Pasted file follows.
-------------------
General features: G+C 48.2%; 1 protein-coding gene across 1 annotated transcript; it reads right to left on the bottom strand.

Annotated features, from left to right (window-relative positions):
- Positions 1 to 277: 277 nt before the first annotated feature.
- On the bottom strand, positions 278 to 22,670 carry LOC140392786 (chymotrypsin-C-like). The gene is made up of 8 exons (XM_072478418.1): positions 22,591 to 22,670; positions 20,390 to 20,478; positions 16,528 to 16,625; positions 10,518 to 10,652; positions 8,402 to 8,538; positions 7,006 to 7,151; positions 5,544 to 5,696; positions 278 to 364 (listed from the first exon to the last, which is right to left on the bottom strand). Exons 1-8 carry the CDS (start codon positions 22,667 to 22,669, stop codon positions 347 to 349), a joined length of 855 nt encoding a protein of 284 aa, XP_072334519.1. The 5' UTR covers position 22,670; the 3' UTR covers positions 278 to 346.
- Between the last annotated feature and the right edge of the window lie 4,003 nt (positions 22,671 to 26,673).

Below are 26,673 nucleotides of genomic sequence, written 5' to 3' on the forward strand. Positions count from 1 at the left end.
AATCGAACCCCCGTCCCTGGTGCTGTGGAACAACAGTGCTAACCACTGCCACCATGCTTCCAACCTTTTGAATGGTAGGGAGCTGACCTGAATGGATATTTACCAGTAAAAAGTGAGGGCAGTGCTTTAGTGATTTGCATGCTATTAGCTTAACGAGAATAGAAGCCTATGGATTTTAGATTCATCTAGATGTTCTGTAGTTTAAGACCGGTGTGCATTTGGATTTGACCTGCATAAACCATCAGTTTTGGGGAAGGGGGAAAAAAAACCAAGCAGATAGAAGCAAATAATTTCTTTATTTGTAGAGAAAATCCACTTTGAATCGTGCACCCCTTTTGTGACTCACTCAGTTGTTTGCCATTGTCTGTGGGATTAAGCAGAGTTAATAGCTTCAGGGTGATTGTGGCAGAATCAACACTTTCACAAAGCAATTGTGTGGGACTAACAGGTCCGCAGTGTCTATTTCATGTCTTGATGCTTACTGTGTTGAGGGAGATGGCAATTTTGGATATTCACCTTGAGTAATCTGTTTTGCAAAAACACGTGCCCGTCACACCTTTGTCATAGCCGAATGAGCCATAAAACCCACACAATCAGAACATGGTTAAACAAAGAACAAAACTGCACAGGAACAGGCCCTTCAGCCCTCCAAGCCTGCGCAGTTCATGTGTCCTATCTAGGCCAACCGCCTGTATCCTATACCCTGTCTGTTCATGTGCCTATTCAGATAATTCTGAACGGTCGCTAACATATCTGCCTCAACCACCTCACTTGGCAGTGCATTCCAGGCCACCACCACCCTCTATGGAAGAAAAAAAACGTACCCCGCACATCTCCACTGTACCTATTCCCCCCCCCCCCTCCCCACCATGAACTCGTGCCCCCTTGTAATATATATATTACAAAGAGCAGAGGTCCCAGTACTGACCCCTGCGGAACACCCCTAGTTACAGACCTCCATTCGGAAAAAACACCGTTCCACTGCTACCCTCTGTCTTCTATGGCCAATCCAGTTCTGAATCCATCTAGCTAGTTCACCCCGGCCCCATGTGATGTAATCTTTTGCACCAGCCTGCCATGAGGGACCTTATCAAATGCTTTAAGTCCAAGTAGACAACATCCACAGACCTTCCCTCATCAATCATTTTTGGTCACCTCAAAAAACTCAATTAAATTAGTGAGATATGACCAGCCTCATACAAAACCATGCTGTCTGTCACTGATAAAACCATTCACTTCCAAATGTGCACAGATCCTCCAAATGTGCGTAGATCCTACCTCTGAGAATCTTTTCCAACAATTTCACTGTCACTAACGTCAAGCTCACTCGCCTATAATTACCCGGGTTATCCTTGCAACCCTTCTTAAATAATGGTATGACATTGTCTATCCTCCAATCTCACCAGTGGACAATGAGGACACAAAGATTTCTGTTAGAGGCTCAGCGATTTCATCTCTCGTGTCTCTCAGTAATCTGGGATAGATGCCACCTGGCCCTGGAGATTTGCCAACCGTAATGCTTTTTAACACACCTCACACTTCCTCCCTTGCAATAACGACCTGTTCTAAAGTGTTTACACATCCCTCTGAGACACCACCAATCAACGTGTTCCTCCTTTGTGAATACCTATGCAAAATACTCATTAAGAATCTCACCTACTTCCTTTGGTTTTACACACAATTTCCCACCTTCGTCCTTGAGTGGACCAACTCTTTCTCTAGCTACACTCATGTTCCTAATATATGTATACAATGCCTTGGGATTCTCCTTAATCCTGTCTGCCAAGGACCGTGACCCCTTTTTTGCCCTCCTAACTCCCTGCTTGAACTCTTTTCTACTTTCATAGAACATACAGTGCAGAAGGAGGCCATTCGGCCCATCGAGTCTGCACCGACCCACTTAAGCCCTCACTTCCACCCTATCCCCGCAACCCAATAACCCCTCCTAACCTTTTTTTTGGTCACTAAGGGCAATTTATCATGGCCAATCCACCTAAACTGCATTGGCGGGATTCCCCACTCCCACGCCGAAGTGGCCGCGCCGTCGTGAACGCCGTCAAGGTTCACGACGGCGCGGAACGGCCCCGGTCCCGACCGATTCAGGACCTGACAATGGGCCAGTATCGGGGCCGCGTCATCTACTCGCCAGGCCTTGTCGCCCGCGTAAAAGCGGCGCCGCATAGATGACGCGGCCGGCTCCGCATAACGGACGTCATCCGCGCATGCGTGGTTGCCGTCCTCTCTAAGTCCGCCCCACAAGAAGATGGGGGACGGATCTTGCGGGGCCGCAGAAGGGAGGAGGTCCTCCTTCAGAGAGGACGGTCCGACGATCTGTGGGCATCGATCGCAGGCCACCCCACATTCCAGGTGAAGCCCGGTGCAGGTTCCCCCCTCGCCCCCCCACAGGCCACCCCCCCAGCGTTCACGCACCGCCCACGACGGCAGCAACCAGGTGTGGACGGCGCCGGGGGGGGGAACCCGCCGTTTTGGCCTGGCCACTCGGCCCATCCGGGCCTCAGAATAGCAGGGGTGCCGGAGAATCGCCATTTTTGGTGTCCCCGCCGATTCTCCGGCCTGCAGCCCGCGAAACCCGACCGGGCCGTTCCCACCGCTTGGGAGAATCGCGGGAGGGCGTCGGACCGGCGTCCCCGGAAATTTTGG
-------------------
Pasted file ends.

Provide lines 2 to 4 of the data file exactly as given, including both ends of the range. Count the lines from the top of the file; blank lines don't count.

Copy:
Annotated features, from left to right (window-relative positions):
- Positions 1 to 277: 277 nt before the first annotated feature.
- On the bottom strand, positions 278 to 22,670 carry LOC140392786 (chymotrypsin-C-like). The gene is made up of 8 exons (XM_072478418.1): positions 22,591 to 22,670; positions 20,390 to 20,478; positions 16,528 to 16,625; positions 10,518 to 10,652; positions 8,402 to 8,538; positions 7,006 to 7,151; positions 5,544 to 5,696; positions 278 to 364 (listed from the first exon to the last, which is right to left on the bottom strand). Exons 1-8 carry the CDS (start codon positions 22,667 to 22,669, stop codon positions 347 to 349), a joined length of 855 nt encoding a protein of 284 aa, XP_072334519.1. The 5' UTR covers position 22,670; the 3' UTR covers positions 278 to 346.